With logical short-circuiting, the second operand, `expr2`

,
is evaluated only when the result is not fully determined by the first
operand, `expr1`

.

Due to the properties of logical AND and OR, the result of a
logical expression is sometimes fully determined before evaluating
all of the conditions. The logical `and`

operator
returns logical `0`

(`false`

) if
even a single condition in the expression is false. The logical `or`

operator
returns logical `1`

(`true`

) if
even a single condition in the expression is true. When the evaluation
of a logical expression terminates early by encountering one of these
values, the expression is said to have *short-circuited*.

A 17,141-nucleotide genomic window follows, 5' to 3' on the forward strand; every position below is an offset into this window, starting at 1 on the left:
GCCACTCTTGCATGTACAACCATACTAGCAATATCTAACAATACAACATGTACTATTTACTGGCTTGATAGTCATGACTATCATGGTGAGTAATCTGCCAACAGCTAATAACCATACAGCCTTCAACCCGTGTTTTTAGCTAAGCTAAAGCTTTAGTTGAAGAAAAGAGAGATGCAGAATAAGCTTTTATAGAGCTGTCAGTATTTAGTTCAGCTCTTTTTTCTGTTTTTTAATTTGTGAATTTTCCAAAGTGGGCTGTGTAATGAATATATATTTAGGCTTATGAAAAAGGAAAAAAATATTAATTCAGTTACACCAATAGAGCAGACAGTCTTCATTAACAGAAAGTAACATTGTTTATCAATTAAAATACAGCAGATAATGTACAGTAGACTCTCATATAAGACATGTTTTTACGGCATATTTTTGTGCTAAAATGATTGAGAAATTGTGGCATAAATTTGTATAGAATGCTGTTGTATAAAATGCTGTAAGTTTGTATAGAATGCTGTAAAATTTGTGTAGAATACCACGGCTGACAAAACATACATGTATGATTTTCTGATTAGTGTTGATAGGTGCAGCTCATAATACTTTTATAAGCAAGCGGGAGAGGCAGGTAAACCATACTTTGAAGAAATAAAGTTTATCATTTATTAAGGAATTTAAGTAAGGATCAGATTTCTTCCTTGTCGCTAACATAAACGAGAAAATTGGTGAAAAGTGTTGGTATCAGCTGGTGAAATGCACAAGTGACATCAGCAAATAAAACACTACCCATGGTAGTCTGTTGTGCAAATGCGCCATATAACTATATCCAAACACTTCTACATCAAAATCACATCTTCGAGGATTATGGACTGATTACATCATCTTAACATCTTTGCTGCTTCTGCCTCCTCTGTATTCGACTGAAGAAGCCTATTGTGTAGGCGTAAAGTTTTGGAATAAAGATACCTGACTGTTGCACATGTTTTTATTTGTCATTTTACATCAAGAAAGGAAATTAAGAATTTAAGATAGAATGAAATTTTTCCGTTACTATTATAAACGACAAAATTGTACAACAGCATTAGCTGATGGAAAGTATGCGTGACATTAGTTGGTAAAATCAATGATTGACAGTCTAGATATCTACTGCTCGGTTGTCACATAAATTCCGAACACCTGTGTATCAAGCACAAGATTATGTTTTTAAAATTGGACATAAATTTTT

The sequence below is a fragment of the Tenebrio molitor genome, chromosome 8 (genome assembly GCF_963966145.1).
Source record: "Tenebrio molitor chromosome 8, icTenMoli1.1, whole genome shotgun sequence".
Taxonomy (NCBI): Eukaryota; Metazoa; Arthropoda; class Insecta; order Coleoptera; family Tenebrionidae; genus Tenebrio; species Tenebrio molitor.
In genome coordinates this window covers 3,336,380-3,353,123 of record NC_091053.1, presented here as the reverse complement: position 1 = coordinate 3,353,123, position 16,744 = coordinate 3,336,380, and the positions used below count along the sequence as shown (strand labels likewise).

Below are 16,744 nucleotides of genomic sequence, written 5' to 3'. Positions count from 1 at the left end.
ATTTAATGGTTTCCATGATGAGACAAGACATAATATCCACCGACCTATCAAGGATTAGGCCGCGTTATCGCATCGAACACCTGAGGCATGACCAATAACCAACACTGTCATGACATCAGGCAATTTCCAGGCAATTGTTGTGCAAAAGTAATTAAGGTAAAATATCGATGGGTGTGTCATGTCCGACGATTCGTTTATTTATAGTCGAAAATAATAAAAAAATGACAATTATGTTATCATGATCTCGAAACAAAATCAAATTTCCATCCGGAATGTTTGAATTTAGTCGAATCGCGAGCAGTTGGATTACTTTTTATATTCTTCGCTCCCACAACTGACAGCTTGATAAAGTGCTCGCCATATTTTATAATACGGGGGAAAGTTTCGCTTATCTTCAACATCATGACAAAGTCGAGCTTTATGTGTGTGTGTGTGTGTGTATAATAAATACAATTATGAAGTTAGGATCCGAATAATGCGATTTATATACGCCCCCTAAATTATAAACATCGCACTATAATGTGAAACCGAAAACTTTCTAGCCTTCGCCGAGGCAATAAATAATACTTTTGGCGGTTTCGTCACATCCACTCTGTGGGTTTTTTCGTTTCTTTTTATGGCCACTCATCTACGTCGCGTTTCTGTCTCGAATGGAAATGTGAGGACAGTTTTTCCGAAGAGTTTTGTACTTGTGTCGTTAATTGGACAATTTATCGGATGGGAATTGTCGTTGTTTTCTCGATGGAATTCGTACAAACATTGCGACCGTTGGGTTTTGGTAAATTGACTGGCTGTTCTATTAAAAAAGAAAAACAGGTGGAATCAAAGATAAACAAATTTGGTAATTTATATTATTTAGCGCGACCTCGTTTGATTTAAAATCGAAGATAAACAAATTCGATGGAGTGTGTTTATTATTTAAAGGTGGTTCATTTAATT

For example, in the expression `A && B`

, MATLAB^{®} does
not evaluate condition `B`

at all if condition `A`

is
false. If `A`

is false, then the value of `B`

does
not change the outcome of the operation.

When you use the element-wise `&`

and `|`

operators
in the context of an `if`

or `while`

loop
expression (and *only* in that context), they use
short-circuiting to evaluate expressions.

### Note

Always use the `&&`

and `||`

operators
to enable short-circuit evaluation. Using the `&`

and `|`

operators
for short-circuiting can yield unexpected results when the expressions
do not evaluate to logical scalars.